Although a flurry of social media activity is happening around the globe daily, one important question may still not be answered for most users.
What happens to my social media when I’m gone?
With just a few minutes of preparation, you can ensure that your family or key loved ones have access to your photos, videos and social media “legacy” when you pass away.
Each social media outlet has their own unique guidelines for setting up beneficiaries for your content, so be sure to address each one individually.
Google offers an “Inactive Account Manager” that can be found in its “Account Settings” page. This useful function allows you to have your data deleted after 3,6, 9 or 12 months of inactivity or you can select different people to receive content from different Google services.
For example, you can send your Gmail to one person and your Picasa Web Albums to someone else. And they also have a useful function set up to guard against hacking. They will warn you with a text message and email (to your secondary email address) before their systems take any action.
If you are inactive for the chosen predetermined amount of time, and you do not stop the activation after a text/email alert, your appointed Account Manager will be sent access to a link to download your information along with a customized email that you provide at setup.
Facebook has a “Legacy Contact” tool found in "Settings" then “General Account Settings” then "Manage Account." This useful tool allows you to designate someone (a Facebook account holder) to “memorialize” your account in 3 ways.
They can write a pinned post for your profile to share a final message on your behalf, or provide information about a funeral or memorial service.
They can respond to new friend requests
They can update your profile picture and cover photo.
They can request the removal of your account.
Although your Legacy Contact has limited access to your account, you still need to activate the option for them to be able to download a copy of what you've shared on Facebook. They legacy contact cannot log into your account directly, they can't read your messages, remove or change past photos or things posted to your Timeline and they cannot remove any of your friends, make new friend requests or add a new legacy contact.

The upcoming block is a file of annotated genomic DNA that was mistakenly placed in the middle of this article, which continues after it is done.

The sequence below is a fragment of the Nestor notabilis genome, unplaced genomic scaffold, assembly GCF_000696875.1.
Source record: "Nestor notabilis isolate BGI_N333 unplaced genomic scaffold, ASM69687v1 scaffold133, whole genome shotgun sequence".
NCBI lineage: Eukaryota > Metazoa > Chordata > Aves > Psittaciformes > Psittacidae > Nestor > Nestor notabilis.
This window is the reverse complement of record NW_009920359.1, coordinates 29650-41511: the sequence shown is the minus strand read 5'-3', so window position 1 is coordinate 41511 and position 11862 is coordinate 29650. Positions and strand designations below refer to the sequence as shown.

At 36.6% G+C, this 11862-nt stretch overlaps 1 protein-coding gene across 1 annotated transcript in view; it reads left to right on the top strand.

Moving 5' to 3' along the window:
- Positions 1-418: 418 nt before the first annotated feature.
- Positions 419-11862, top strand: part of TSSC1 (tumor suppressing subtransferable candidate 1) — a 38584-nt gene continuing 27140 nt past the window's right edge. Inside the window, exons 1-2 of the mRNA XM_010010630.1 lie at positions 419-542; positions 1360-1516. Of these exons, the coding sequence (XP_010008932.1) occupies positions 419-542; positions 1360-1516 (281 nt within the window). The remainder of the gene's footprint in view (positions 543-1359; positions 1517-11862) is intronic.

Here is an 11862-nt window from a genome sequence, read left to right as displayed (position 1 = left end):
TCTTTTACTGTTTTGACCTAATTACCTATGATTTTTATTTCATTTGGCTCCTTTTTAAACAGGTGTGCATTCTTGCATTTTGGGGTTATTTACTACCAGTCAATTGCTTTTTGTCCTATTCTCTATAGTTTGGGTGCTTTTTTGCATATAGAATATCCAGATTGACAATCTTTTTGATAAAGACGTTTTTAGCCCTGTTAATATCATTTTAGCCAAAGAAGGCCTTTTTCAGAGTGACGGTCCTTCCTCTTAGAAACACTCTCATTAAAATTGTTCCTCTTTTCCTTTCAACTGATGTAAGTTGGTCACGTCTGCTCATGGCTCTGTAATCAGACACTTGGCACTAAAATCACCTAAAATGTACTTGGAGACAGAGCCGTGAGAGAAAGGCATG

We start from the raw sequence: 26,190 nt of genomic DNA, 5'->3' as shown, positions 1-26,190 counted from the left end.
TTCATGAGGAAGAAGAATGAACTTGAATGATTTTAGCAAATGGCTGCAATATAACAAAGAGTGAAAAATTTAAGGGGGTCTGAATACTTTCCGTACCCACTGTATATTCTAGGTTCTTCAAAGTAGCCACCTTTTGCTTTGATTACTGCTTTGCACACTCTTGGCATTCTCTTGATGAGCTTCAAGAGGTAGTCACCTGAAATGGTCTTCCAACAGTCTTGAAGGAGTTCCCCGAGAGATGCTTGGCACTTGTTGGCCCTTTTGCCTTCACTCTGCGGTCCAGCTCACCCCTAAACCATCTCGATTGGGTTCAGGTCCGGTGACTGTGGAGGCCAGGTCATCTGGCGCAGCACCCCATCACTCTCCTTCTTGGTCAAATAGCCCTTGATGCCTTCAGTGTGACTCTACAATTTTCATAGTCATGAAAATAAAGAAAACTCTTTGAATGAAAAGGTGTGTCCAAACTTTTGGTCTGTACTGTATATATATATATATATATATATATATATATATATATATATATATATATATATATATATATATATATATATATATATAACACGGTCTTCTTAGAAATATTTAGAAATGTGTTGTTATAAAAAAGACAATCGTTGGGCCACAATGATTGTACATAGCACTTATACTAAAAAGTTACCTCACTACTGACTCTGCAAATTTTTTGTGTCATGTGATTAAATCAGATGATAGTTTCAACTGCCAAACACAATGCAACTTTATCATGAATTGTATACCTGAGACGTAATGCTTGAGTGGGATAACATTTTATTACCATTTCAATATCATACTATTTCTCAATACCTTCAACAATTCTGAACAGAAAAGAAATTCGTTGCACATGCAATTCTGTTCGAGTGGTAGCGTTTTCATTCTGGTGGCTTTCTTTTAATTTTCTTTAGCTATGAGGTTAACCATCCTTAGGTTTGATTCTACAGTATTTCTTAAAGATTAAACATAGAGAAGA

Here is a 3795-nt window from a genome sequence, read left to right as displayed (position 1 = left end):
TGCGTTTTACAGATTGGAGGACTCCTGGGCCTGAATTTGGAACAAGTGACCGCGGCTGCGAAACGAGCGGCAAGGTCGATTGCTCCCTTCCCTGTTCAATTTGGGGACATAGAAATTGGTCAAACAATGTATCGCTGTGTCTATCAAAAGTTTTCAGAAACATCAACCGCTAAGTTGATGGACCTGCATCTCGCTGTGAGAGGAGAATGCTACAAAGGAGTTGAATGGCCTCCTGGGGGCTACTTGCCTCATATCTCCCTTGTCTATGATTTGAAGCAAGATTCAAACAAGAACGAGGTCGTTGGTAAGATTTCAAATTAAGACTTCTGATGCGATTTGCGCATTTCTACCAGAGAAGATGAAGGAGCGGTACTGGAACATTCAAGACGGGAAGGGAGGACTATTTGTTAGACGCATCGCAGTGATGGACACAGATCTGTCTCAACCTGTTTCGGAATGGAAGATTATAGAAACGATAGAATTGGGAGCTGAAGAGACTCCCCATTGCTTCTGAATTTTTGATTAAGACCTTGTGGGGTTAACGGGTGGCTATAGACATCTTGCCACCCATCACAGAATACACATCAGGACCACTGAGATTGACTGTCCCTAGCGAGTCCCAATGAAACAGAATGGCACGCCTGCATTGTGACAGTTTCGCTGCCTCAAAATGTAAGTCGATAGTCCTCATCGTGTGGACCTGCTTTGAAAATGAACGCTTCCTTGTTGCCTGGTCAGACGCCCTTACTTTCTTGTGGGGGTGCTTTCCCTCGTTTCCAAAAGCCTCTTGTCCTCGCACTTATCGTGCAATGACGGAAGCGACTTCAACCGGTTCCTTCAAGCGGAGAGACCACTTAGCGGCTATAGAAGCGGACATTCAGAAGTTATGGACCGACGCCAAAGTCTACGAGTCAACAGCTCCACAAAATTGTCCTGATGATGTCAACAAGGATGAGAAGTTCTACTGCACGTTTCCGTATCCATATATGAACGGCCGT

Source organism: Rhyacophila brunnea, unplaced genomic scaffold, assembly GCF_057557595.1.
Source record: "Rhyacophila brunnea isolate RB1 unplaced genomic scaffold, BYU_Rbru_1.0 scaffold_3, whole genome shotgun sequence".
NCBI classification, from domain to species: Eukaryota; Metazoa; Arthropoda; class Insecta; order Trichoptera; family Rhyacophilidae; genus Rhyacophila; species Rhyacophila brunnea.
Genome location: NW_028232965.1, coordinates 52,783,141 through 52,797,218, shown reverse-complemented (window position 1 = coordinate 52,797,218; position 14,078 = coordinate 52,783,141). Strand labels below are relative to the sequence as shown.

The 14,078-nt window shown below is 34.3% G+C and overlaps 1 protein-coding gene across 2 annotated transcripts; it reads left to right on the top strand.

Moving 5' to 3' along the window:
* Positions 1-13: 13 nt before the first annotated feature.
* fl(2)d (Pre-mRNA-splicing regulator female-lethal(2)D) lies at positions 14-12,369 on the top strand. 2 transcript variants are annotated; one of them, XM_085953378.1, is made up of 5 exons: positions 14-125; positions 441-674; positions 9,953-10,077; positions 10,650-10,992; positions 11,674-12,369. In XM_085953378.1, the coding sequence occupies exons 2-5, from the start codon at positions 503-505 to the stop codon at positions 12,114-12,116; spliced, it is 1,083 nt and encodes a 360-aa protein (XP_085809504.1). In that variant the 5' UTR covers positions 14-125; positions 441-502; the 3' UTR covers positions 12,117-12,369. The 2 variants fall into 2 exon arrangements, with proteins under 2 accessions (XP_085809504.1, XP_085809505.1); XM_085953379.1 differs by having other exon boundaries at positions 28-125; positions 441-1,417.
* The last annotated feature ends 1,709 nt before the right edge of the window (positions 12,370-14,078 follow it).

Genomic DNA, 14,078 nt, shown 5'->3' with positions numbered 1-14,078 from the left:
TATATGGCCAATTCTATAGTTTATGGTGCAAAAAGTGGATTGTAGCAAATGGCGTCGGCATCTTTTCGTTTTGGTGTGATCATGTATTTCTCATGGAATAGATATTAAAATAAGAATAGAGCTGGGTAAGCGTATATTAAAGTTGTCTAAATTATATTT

After you contact Twitter, they will work with the person holding Power of Attorney to have the account deactivated when a Death Certificate is provided, but they will not provide the person holding POA with access to the actual account.
LinkedIn has a form in their Help section that allows you to gather the needed information (the members name, profile URL, email address, date of passing, link to obituary, company they most recently worked at ,etc.) and submit to have a profile deleted.
Instagram also offers the possibility to “memorialize” or “delete” an account. If you know of an account on Instagram that belongs to someone who’s passed away, you can request that it be removed.
Proof of death must be submitted, such as a link to an obituary or news article to memorialize the account. Verified immediate family members may request the removal of an account altogether by providing the deceased person’s birth certificate, death certificate and proof of authority under local law that you are the lawful representative of that person and/or their estate.
The best way to ensure that someone has access to your personal social media data is to modify your Power of Attorney to “specifically give access to digital assets” and to explicitly state that the person with Power of Attorney rights has the ability to “access, delete, or distribute” those assets.
You can also ensure that someone you trust has the ability to retrieve all of your passwords, to keep access simple and stress-free when something unexpected happens.
Shanna Forrestall is a social media and marketing consultant with Forrestall Consulting. Get in touch for help with your social media and marketing plan.